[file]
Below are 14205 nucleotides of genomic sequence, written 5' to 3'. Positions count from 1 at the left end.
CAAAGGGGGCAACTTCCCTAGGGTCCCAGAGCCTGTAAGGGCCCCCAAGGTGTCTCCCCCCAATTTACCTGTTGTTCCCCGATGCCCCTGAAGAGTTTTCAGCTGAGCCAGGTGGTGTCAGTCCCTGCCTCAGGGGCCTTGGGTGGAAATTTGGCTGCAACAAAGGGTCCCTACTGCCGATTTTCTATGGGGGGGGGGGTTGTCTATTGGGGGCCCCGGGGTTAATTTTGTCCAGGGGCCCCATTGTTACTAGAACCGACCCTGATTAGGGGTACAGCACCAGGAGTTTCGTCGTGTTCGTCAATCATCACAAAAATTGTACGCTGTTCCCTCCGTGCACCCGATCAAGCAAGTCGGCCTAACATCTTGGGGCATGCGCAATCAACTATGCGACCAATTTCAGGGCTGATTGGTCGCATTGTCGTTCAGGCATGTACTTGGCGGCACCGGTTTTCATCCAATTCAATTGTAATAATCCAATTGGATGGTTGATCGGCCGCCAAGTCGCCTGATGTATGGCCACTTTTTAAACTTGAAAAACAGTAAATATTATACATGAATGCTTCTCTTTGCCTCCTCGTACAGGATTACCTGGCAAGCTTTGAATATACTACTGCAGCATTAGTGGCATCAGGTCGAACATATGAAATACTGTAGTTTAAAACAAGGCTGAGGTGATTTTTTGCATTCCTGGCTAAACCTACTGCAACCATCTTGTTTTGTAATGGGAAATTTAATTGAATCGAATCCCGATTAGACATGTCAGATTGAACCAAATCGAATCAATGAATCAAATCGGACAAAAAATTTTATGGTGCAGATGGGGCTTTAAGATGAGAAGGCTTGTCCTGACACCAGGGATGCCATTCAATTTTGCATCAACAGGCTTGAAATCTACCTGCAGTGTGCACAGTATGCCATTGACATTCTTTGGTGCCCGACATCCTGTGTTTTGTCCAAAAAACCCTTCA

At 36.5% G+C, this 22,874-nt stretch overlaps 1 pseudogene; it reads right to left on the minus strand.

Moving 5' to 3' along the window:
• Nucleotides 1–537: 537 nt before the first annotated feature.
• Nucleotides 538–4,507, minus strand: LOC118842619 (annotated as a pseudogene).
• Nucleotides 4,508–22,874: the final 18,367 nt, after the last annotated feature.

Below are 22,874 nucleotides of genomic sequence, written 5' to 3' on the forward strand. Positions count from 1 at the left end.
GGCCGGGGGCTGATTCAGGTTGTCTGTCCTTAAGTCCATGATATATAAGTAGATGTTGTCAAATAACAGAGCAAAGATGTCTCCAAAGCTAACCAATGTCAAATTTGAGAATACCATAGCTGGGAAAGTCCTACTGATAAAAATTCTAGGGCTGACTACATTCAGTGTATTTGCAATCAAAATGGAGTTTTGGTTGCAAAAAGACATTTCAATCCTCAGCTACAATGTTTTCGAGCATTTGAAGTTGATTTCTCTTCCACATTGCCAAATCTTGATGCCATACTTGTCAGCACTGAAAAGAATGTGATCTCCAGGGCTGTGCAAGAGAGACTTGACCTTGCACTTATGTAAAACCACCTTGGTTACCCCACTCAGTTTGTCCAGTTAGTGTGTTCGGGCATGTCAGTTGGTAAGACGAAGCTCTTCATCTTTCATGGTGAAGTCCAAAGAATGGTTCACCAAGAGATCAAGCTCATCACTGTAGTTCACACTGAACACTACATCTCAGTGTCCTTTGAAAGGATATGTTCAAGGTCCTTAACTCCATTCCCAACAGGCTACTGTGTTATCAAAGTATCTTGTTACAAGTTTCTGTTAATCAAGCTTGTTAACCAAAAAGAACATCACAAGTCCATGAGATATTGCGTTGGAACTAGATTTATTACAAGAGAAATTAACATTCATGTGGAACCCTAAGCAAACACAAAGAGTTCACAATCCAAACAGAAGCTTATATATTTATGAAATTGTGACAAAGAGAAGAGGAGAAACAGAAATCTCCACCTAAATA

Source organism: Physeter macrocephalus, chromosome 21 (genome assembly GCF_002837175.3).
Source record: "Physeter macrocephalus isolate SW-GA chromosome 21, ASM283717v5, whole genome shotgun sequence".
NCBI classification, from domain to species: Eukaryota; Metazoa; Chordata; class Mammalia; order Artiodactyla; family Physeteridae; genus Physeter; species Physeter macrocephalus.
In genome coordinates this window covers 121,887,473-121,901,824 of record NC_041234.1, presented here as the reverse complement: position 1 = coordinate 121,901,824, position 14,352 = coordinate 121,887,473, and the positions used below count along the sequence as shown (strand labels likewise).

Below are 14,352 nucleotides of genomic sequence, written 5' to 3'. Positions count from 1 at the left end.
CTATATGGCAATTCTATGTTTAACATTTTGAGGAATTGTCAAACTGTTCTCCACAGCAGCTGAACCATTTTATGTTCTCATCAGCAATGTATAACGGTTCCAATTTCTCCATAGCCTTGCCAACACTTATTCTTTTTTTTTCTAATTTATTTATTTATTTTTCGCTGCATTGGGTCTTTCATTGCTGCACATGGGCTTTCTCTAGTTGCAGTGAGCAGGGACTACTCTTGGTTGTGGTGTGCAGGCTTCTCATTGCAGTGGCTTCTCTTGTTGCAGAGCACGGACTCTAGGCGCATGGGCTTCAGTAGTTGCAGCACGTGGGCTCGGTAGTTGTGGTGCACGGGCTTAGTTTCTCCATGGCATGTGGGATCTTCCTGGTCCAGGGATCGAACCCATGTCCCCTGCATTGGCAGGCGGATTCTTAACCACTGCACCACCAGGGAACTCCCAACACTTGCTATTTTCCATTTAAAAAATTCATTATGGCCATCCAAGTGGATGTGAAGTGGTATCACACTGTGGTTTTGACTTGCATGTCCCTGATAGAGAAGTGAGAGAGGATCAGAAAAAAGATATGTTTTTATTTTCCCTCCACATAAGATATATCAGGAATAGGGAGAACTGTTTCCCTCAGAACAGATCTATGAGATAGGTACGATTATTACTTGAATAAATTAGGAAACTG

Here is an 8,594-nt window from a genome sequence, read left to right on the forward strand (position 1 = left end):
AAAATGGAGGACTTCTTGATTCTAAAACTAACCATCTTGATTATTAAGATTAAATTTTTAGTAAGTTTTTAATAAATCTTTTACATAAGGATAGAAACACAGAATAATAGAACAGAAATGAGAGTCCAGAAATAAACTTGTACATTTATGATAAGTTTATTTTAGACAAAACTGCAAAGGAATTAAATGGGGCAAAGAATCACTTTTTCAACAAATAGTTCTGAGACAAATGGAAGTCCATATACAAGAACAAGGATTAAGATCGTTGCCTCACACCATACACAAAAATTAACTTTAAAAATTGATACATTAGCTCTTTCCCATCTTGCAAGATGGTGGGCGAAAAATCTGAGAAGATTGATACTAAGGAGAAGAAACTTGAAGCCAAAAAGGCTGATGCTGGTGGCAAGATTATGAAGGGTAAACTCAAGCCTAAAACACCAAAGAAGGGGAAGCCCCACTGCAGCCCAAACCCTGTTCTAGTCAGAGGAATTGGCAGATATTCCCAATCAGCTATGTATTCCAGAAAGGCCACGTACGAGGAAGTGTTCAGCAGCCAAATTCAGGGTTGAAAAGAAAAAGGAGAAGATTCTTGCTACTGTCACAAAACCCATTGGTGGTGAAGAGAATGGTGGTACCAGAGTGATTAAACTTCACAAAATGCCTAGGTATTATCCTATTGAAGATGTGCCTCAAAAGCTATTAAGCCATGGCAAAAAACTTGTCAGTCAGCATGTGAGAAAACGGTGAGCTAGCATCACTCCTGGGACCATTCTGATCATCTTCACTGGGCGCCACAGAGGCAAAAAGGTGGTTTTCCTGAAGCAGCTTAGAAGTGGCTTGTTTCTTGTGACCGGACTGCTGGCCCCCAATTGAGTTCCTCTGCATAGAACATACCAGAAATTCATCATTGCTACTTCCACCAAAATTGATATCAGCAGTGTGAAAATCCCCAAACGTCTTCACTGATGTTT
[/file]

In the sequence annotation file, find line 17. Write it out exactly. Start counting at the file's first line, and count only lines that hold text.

AAAATGGAGGACTTCTTGATTCTAAAACTAACCATCTTGATTATTAAGATTAAATTTTTAGTAAGTTTTTAATAAATCTTTTACATAAGGATAGAAACACAGAATAATAGAACAGAAATGAGAGTCCAGAAATAAACTTGTACATTTATGATAAGTTTATTTTAGACAAAACTGCAAAGGAATTAAATGGGGCAAAGAATCACTTTTTCAACAAATAGTTCTGAGACAAATGGAAGTCCATATACAAGAACAAGGATTAAGATCGTTGCCTCACACCATACACAAAAATTAACTTTAAAAATTGATACATTAGCTCTTTCCCATCTTGCAAGATGGTGGGCGAAAAATCTGAGAAGATTGATACTAAGGAGAAGAAACTTGAAGCCAAAAAGGCTGATGCTGGTGGCAAGATTATGAAGGGTAAACTCAAGCCTAAAACACCAAAGAAGGGGAAGCCCCACTGCAGCCCAAACCCTGTTCTAGTCAGAGGAATTGGCAGATATTCCCAATCAGCTATGTATTCCAGAAAGGCCACGTACGAGGAAGTGTTCAGCAGCCAAATTCAGGGTTGAAAAGAAAAAGGAGAAGATTCTTGCTACTGTCACAAAACCCATTGGTGGTGAAGAGAATGGTGGTACCAGAGTGATTAAACTTCACAAAATGCCTAGGTATTATCCTATTGAAGATGTGCCTCAAAAGCTATTAAGCCATGGCAAAAAACTTGTCAGTCAGCATGTGAGAAAACGGTGAGCTAGCATCACTCCTGGGACCATTCTGATCATCTTCACTGGGCGCCACAGAGGCAAAAAGGTGGTTTTCCTGAAGCAGCTTAGAAGTGGCTTGTTTCTTGTGACCGGACTGCTGGCCCCCAATTGAGTTCCTCTGCATAGAACATACCAGAAATTCATCATTGCTACTTCCACCAAAATTGATATCAGCAGTGTGAAAATCCCCAAACGTCTTCACTGATGTTT